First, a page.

- Oops!Something went wrong.Please try again later.
A day after Florida’s education commissioner said schools shouldn’t require face masks for students next year, districts in South Florida say they aren’t ready to abandon the facial coverings just yet.
When they do, they said, they’ll listen to public health experts first.
Those experts were baffled Thursday about what data Education Commissioner Richard Corcoran was relying on in a memo he sent to school districts.
“I would worry that his letter would be misconstrued as: The pandemic is over,” said Marissa Levine, professor of public health at the University of South Florida. “Unfortunately, it’s not.”
None of the schools in South Florida plan to follow Corcoran’s recommendation.
Palm Beach County: Masks are “still the plan right now,” said Deputy Superintendent Keith Oswald. “We will monitor the situation closely as we move forward, but right now our board has established a policy that requires face masks.”
Broward County: “In this district we’ve always followed the guidance of the [Centers for Disease Control and Prevention] as well as our public health officials,” said Superintendent Robert Runcie. He noted that measures like positivity rates — the percentage of positive COVID-19 tests — have remained high in the county.
“We’ll see how things change over time,” he said. “I can’t give you a commitment one way or the other, other than tell you that we’re going to continue to do what we’ve always done and rely on the guidance we’re getting from the CDC and making sure that what we’re doing is aligned with Broward County.”
Miami-Dade County: Superintendent Alberto Carvalho said he has consistently relied on medical and public health experts for guidance when making decisions about COVID related restrictions and mandates. “That is exactly what we plan to do as a school system.”
In his memo Wednesday, Corcoran said masks “serve no remaining good at this point in our schools.” He said they should be voluntary come next school year and that “the data shows us that districts’ face covering policies do not impact the spread of the virus.”
Levine, the USF professor, disagreed with Corcoran’s recommendation and said she was curious to see the “relevant health data” he said he consulted to come up with it.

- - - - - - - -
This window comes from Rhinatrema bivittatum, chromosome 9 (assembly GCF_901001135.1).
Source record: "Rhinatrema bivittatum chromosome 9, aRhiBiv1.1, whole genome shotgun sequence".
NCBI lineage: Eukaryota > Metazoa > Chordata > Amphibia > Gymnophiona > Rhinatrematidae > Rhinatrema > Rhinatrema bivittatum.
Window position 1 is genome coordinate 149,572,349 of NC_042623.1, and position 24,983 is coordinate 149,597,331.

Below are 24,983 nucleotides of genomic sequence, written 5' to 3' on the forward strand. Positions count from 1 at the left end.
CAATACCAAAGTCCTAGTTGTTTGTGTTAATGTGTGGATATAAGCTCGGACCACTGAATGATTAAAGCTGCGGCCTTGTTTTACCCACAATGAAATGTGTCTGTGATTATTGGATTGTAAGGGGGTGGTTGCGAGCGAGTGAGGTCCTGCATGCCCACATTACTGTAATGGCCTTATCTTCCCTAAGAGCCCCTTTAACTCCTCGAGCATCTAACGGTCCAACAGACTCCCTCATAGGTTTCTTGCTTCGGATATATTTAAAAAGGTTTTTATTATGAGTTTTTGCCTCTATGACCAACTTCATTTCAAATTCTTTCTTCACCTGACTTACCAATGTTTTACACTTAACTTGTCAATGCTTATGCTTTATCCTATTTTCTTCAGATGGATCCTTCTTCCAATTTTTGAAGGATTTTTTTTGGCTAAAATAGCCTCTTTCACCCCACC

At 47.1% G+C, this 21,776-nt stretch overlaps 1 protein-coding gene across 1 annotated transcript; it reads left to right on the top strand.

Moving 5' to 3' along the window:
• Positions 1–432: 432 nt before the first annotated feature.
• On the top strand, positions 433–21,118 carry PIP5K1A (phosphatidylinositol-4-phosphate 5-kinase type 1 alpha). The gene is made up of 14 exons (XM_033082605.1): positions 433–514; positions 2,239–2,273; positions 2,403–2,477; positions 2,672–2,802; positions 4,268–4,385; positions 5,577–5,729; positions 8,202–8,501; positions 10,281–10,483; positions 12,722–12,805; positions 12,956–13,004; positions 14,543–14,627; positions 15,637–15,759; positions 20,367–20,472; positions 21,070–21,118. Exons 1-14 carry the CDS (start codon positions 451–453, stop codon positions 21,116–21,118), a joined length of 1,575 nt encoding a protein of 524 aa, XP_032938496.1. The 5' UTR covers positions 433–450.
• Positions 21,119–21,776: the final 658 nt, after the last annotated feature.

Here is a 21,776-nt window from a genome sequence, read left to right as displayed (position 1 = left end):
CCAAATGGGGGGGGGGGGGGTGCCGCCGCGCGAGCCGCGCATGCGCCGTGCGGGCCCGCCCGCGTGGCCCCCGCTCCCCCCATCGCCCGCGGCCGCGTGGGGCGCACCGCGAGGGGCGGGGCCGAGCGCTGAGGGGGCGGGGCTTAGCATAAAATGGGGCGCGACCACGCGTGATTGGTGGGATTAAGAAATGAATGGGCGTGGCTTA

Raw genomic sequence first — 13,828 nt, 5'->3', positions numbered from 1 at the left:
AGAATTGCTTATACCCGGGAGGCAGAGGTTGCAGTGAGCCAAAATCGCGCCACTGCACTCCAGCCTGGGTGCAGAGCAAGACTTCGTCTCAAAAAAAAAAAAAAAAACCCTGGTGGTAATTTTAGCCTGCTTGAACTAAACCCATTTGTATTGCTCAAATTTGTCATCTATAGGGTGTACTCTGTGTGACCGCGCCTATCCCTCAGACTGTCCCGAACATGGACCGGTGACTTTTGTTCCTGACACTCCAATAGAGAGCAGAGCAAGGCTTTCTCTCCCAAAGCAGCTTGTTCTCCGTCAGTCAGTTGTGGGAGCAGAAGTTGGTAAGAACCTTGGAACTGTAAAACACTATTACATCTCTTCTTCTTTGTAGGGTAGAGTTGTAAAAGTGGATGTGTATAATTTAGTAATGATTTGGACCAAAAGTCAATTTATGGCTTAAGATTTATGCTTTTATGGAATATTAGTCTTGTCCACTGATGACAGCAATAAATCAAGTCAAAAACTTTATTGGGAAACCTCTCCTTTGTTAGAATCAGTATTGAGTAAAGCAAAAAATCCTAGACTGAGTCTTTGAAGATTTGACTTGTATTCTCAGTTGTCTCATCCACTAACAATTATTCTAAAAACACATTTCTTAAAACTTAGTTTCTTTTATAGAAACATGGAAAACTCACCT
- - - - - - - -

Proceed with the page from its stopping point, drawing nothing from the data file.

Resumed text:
“I’m not sure what data he’s referring to,” she said.
When asked about the data, the Florida Department of Education did not respond to a request for comment.
Levine said the data she has seen from the CDC shows that when people in schools, including students, wear masks and social distance, they can control the spread of the virus and safely return to in-person instruction.
Compared to cases of COVID-19 in Florida as a whole, cases in schools have remained relatively low.
Since reopening in the fall of 2020, Broward Public Schools have reported 5,069 cases, though many could have been people exposed outside school. Palm Beach County Schools reported 3,317 cases, and Miami Dade Public Schools reported 8,482.
The vast majority of those cases have been found in K-12 students in the schools, rather than teachers.
Statewide, kids under 18 make up about 12% of Florida’s 2 million COVID-19 cases.
The fact that schools tend to have far fewer outbreaks than the general population is a sign that the mitigation steps are working, Levine said, not that they should be rolled back.
“We’re still in the pandemic,” she said. “It seems to me it’s not the time for the removal of what [Corcoran] calls ‘broad sweeping, mandatory face covering policies.’”
Levine said it is important, particularly in South Florida, to take a more gradual approach. “We really have to take it a day or week at a time and see what direction things are going.”
Recent nationwide school guidance from the CDC recommends that all children over 2 years old continue to wear masks, including in school.
They recommend clear masks or cloth masks with a plastic panel for children learning to read, students learning a new language and children with disabilities who need to see the proper shape of the mouth for making appropriate vowel sounds.
A March CDC study on COVID outbreaks in schools said they are mostly rare. But when they do occur, it tends to be in schools that loosen guidelines like mandatory masks and social distancing.
“When prevention strategies — especially mask use and physical distancing — are consistently and correctly used, the risk of transmission in the school environment is decreased,” the study said.
Like all three South Florida superintendents, Levine said she hopes that more vaccinations will allow the state to reach a point where loosened mask restrictions make sense.
For now, what should be stressed, she said, is the need for somewhere around 80% of the eligible population to be vaccinated come the fall for those loosened restrictions to make sense.
“That’s the message we need,” she said.
Andrew Boryga can be reached at 954-356-4533 or firstname.lastname@example.org. Follow on Twitter @borywrites.